My second critic is Jean-Claude Salle. Salle is a journalist. Salle believes the ode presents a retrospective of Keats’s thought, and submits early beliefs to the test of mature reflections. I agree with Salle on this idea.The figures depicted on the Urn at first symbolises to the poet, that man’s ability to idealize earthly beauty is the “intimation of a form of immortality consonant with the heart’s desires” (Salle). This perception lines up with my thesis of Ode on a Grecian Urn using symbolism to represent the urn.
(Mendelsohn 75) Thus, the issue of translating is important concerning the interpretation of this poem. If there were mistakes in the translation, an inaccurate portrayal would change the way people view the poem. Moreover, in his article Mendelsohn mentions how another version of the same poem had included additional lines that added a “triumphant assertion of the power of beauty, of the “finer things”—of poetry itself” (77) to the poem’s ending. These lines completely change the tone and feel, and give the poem a more powerful and appreciative, up lifting tone. The difference in the ending compared to the new version of “Old Age Poem” displays how small changes in a primary source can influence the audience’s viewpoint.
Robert Niemoller’s poem, “First They Came…”, and Elie Wiesel’s speech, “The Perils of Indifference”, both deal with the fact that indifference has many consequences. However, there are some clear differences between the two. While each work uses literary devices to portray its message, they use different devices to portray different messages. Niemoller uses anaphora, pauses, and mesodiplosis to convey a regretful, hopeless tone, and Wiesel uses parallelism, rhetorical questions, and juxtaposition to convey a more hopeful tone. Niemoller’s poem “First They Came…” has a regretful tone, and uses various devices to convey a message that if a person is indifferent, it will hurt them in the end.
The conception of poetry suggested by this formalist statement may be reductive, but it is presented as a viable way of explaining how poets have traditionally attained a level of generality. The poets know that poetic comparisons and substitutions “are approximations but they touch / As near as men can through the boundaries/Rounding our senses’
Poetry is a piece of literature where the author shares his ideas of a subject or person. He is attempting to allow the reader an understanding of his feelings regarding this subject. Most of the time poetry can be very pleasing to the ear; however, at times it can be written in a manner that is odd. Some poetry is written in a way that the reader can “hear”, “feel”, “see” or “taste” elements in the poem. Some poems may rhyme while others may not need to in order to convey the message.
In his poem “We Wear the Mask” Dunbar writes about people wearing masks but the true meaning of the poem is how people will try to hide their identity to look like a better more perfect person. In his poem “Life” dunbar writes about how life is not always good and at t8imes life seems to be really bad. He also points out in his writing that we would not know what good is if we don’t experience bad. Those are some examples of how Dunbar writes most of his poetry on serious
Sometimes one reads a poem and it makes no sense. Reading a poem can be challenging, especially in a fast paced culture like ours, because a poem needs time. In a poem, the poet does not reveal the meaning that is behind his words immediately but rather brings the reader on a journey through images, metaphors and style. Poets express sentiments or paint a picture on a page and invite the reader to experience their own feelings and emotions also. To do so poets follow or choose a style this is determined by a set of rules.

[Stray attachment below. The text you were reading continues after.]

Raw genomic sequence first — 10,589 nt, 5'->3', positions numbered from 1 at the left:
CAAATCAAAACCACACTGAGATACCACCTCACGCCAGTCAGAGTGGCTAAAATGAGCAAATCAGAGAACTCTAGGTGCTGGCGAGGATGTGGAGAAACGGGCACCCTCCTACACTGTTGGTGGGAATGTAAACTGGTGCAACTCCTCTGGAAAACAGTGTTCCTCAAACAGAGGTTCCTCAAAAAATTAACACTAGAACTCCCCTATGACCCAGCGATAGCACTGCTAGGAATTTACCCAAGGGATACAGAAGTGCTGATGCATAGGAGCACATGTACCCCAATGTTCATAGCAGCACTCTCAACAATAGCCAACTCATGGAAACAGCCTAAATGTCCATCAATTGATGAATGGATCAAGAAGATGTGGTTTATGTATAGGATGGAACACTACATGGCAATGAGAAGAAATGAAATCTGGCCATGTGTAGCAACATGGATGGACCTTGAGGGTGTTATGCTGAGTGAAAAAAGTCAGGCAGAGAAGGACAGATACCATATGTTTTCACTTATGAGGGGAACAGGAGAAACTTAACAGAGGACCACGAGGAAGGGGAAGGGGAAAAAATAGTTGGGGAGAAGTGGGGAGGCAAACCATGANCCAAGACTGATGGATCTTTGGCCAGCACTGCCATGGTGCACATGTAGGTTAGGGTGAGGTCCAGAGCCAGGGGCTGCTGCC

The poem “A Fit of Rhyme against Rhyme” is a response to Samuel Daniel’s prose essay A Defence of Rhyme, in which Daniel describes rhyme as an “antidote to endless motion, to confusion, to mere sensation, to the sway of the passions” (Reading the Early Modern Passions: Essays in the Cultural History of Emotion, 146); while Jonson’s response describes rhyme as a “rack of finest wits, that expresseth but by fits true conceit” (1072, 1-3). Jonson’s poem ironically uses rhyme to ridicule rhyme in a satirical way in order to portray what he understood as “the plain style” of writing poetry. Dylan Thomas’ poem, on the other hand, is about the poetic art and its audience, describing the writing of poetry as a “craft” and “art”. Both poems discuss the relationship between the poets and their poetry using rhyme; but only Thomas’ poem deals more with the audience, which by indifference make his art “sullen”. Ben Jonson himself considered that any good poet (in his art) “must first think, and excoriate his matter; then choose his
William Butler Yeats demonstrates a unique way to keep the readers guessing throughout the poem. He sheds light upon the fact that society as a whole has drawn attention to sin over faith while the end the world is arising and “the centre cannot hold” (3). The author makes it clear that as a reader you can identify the literary devices diction , allusion , and foreshadowing along the the text. Yeats uses the first stanza alone is able to describe the diction found in the poem as a head scratcher or hard to understand. W.B Yeats established a somewhat hopeless tone as he used the quote “The falcon cannot hear the falconer”(2) which would infer people are not believing that things would not get better but worst.